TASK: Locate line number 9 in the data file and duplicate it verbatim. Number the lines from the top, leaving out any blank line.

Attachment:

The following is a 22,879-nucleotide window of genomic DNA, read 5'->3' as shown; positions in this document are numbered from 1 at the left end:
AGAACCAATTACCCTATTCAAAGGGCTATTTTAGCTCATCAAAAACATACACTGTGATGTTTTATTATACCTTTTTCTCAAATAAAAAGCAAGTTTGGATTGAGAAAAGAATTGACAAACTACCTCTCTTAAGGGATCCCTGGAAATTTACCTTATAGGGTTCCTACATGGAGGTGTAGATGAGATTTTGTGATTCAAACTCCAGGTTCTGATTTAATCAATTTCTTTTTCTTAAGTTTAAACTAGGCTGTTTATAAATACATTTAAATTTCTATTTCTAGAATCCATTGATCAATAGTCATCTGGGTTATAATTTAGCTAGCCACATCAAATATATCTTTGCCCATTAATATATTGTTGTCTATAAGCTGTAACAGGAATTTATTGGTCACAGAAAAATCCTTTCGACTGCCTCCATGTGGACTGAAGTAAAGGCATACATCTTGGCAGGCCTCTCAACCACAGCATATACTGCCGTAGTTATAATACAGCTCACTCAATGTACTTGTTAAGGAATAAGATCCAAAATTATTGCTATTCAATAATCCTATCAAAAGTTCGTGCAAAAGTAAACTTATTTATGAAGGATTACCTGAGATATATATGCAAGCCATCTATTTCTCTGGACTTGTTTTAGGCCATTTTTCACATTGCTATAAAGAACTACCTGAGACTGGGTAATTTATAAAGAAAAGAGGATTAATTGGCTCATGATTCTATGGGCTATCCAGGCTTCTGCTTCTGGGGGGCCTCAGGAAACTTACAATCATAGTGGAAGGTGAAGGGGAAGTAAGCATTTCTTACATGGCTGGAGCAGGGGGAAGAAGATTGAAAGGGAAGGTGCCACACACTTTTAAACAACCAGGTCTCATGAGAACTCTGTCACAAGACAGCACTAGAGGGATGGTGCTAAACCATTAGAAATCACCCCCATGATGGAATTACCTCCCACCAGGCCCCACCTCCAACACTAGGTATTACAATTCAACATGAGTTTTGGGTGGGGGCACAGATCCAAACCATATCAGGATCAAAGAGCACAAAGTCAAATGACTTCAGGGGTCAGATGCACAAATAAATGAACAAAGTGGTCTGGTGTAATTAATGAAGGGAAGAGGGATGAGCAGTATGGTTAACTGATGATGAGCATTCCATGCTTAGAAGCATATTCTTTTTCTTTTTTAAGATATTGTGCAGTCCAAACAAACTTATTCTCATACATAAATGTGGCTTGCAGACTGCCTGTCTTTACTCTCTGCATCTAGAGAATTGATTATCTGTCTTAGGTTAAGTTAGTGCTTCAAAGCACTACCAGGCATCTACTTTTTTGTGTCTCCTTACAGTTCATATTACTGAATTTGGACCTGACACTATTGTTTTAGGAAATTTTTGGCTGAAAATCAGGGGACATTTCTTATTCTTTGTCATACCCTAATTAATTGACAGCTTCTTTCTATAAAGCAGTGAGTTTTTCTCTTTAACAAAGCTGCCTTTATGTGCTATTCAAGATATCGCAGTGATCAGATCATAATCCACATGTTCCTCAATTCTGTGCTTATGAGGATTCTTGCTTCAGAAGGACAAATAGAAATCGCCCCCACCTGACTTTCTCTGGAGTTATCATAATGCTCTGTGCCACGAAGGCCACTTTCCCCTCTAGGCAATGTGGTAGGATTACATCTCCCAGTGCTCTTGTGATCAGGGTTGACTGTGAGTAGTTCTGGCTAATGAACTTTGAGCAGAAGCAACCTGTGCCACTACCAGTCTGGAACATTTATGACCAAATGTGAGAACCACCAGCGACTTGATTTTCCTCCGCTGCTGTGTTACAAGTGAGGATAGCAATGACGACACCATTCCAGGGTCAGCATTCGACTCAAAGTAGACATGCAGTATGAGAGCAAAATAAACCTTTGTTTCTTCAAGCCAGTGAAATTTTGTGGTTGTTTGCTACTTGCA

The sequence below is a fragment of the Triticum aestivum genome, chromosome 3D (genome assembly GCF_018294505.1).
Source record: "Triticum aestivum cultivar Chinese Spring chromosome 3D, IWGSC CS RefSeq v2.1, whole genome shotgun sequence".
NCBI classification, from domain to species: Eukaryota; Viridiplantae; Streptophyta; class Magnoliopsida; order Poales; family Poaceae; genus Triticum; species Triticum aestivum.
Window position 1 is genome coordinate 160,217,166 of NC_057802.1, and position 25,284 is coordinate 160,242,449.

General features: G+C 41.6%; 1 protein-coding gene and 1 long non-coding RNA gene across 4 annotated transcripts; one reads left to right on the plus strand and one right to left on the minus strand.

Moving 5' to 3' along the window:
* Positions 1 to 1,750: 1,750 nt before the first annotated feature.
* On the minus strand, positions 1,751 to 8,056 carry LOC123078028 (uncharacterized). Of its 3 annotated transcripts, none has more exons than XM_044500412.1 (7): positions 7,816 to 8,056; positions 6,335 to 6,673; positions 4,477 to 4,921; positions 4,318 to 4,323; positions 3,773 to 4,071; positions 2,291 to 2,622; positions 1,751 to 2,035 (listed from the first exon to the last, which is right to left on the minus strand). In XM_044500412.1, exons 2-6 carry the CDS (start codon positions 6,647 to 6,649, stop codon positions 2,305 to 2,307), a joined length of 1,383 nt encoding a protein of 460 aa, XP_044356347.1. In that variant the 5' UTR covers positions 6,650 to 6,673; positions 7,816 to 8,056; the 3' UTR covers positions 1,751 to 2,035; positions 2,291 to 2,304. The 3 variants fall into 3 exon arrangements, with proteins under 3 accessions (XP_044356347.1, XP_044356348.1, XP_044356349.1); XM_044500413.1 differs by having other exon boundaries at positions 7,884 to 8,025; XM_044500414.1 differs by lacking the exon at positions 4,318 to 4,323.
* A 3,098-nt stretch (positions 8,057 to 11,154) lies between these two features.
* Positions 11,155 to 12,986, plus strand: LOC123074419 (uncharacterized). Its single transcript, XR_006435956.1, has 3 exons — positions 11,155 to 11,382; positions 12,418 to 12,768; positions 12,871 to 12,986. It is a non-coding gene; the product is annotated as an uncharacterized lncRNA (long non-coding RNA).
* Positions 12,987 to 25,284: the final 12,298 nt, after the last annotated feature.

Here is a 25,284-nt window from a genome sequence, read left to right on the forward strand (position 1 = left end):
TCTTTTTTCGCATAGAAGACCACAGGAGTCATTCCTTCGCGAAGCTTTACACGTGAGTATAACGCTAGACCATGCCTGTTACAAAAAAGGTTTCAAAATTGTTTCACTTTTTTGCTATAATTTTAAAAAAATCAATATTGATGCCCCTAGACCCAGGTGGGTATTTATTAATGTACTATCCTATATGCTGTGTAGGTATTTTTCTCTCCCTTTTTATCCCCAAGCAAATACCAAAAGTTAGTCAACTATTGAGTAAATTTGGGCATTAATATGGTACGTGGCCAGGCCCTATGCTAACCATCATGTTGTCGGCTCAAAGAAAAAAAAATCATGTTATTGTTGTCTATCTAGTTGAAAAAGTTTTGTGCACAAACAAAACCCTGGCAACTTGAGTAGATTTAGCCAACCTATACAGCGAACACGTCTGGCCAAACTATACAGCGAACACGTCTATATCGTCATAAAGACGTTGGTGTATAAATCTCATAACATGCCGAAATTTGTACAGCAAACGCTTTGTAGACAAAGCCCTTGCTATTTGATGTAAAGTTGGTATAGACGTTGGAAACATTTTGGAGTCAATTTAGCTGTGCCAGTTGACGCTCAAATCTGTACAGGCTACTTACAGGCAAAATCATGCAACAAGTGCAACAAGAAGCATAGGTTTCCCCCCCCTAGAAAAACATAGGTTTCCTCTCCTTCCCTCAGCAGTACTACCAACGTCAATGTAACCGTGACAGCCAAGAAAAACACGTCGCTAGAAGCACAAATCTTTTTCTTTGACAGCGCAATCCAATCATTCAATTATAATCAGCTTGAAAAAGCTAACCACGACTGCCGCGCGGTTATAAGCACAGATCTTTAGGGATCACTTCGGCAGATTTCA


* Positions 1 to 1,750: 1,750 nt before the first annotated feature.